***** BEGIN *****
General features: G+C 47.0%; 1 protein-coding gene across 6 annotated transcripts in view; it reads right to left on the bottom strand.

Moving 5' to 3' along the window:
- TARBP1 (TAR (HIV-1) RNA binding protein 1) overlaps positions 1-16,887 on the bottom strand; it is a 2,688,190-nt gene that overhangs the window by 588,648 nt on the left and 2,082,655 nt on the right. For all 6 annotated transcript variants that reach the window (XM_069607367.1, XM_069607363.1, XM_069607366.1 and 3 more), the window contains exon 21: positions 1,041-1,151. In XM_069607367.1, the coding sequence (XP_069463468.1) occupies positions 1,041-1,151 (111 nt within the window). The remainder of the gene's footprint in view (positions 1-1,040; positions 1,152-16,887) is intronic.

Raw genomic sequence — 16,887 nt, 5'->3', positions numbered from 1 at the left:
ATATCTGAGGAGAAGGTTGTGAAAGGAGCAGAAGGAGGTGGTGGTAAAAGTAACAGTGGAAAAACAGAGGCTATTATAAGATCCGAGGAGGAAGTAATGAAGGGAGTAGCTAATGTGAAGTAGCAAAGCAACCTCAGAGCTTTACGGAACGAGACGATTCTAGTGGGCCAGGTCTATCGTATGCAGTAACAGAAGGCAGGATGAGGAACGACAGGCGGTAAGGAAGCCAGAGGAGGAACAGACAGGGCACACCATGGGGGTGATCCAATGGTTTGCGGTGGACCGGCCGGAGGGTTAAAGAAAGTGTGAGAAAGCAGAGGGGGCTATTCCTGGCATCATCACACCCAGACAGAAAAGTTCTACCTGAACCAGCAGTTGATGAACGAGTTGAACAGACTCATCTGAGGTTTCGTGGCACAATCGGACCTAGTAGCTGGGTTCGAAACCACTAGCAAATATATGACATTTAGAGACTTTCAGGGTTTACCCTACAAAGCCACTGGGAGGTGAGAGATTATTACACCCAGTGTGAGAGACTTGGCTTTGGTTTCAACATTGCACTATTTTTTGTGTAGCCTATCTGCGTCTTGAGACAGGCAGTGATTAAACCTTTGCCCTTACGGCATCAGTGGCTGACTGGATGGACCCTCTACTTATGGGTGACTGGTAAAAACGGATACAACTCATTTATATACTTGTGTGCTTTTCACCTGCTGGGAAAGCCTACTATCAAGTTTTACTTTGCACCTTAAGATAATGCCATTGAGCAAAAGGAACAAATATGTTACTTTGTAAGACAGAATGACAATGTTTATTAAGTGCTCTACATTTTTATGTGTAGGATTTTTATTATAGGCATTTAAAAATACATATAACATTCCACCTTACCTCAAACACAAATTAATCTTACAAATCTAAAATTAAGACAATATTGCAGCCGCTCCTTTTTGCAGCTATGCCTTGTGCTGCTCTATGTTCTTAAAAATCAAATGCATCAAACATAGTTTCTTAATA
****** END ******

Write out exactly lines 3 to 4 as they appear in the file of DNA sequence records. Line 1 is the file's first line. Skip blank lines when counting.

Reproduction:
- TARBP1 (TAR (HIV-1) RNA binding protein 1) overlaps positions 1-16,887 on the bottom strand; it is a 2,688,190-nt gene that overhangs the window by 588,648 nt on the left and 2,082,655 nt on the right. For all 6 annotated transcript variants that reach the window (XM_069607367.1, XM_069607363.1, XM_069607366.1 and 3 more), the window contains exon 21: positions 1,041-1,151. In XM_069607367.1, the coding sequence (XP_069463468.1) occupies positions 1,041-1,151 (111 nt within the window). The remainder of the gene's footprint in view (positions 1-1,040; positions 1,152-16,887) is intronic.

Raw genomic sequence — 16,887 nt, 5'->3', positions numbered from 1 at the left: